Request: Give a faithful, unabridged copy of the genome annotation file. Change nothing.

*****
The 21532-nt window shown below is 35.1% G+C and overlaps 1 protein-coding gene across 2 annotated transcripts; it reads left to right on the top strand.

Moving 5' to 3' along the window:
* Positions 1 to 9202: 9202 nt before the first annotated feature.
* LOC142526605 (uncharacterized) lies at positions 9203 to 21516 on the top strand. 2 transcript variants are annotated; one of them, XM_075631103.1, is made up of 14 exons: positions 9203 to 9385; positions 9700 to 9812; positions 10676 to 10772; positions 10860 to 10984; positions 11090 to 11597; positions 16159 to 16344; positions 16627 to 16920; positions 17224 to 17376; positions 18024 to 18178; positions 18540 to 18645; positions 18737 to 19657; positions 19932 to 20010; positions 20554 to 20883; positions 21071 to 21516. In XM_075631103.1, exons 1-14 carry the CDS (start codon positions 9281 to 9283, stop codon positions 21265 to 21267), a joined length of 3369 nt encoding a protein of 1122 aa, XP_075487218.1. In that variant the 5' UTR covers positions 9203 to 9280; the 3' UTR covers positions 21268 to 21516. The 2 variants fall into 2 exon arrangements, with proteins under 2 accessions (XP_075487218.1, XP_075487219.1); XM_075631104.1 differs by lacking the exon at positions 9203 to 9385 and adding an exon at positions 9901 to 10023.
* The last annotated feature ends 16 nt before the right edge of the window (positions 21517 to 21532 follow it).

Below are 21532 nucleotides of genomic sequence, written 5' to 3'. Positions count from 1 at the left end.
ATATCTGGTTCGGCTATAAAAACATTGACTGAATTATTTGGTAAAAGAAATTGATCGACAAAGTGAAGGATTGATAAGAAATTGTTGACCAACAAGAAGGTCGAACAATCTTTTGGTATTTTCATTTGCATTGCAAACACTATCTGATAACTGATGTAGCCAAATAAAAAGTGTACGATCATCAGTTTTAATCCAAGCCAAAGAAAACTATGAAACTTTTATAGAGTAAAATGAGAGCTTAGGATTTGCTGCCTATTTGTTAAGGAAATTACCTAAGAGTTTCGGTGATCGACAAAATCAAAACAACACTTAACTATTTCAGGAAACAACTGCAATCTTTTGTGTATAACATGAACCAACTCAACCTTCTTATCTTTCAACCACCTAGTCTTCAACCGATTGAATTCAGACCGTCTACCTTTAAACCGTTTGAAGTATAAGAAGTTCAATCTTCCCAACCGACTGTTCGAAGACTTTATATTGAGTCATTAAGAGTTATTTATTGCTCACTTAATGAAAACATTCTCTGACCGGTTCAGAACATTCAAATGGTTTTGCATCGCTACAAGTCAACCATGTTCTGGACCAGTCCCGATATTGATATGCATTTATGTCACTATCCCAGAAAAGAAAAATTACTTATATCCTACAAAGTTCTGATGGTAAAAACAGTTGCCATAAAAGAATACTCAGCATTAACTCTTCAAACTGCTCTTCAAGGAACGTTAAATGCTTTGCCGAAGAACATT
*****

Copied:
The 21532-nt window shown below is 35.1% G+C and overlaps 1 protein-coding gene across 2 annotated transcripts; it reads left to right on the top strand.

Moving 5' to 3' along the window:
* Positions 1 to 9202: 9202 nt before the first annotated feature.
* LOC142526605 (uncharacterized) lies at positions 9203 to 21516 on the top strand. 2 transcript variants are annotated; one of them, XM_075631103.1, is made up of 14 exons: positions 9203 to 9385; positions 9700 to 9812; positions 10676 to 10772; positions 10860 to 10984; positions 11090 to 11597; positions 16159 to 16344; positions 16627 to 16920; positions 17224 to 17376; positions 18024 to 18178; positions 18540 to 18645; positions 18737 to 19657; positions 19932 to 20010; positions 20554 to 20883; positions 21071 to 21516. In XM_075631103.1, exons 1-14 carry the CDS (start codon positions 9281 to 9283, stop codon positions 21265 to 21267), a joined length of 3369 nt encoding a protein of 1122 aa, XP_075487218.1. In that variant the 5' UTR covers positions 9203 to 9280; the 3' UTR covers positions 21268 to 21516. The 2 variants fall into 2 exon arrangements, with proteins under 2 accessions (XP_075487218.1, XP_075487219.1); XM_075631104.1 differs by lacking the exon at positions 9203 to 9385 and adding an exon at positions 9901 to 10023.
* The last annotated feature ends 16 nt before the right edge of the window (positions 21517 to 21532 follow it).

Below are 21532 nucleotides of genomic sequence, written 5' to 3'. Positions count from 1 at the left end.
ATATCTGGTTCGGCTATAAAAACATTGACTGAATTATTTGGTAAAAGAAATTGATCGACAAAGTGAAGGATTGATAAGAAATTGTTGACCAACAAGAAGGTCGAACAATCTTTTGGTATTTTCATTTGCATTGCAAACACTATCTGATAACTGATGTAGCCAAATAAAAAGTGTACGATCATCAGTTTTAATCCAAGCCAAAGAAAACTATGAAACTTTTATAGAGTAAAATGAGAGCTTAGGATTTGCTGCCTATTTGTTAAGGAAATTACCTAAGAGTTTCGGTGATCGACAAAATCAAAACAACACTTAACTATTTCAGGAAACAACTGCAATCTTTTGTGTATAACATGAACCAACTCAACCTTCTTATCTTTCAACCACCTAGTCTTCAACCGATTGAATTCAGACCGTCTACCTTTAAACCGTTTGAAGTATAAGAAGTTCAATCTTCCCAACCGACTGTTCGAAGACTTTATATTGAGTCATTAAGAGTTATTTATTGCTCACTTAATGAAAACATTCTCTGACCGGTTCAGAACATTCAAATGGTTTTGCATCGCTACAAGTCAACCATGTTCTGGACCAGTCCCGATATTGATATGCATTTATGTCACTATCCCAGAAAAGAAAAATTACTTATATCCTACAAAGTTCTGATGGTAAAAACAGTTGCCATAAAAGAATACTCAGCATTAACTCTTCAAACTGCTCTTCAAGGAACGTTAAATGCTTTGCCGAAGAACATT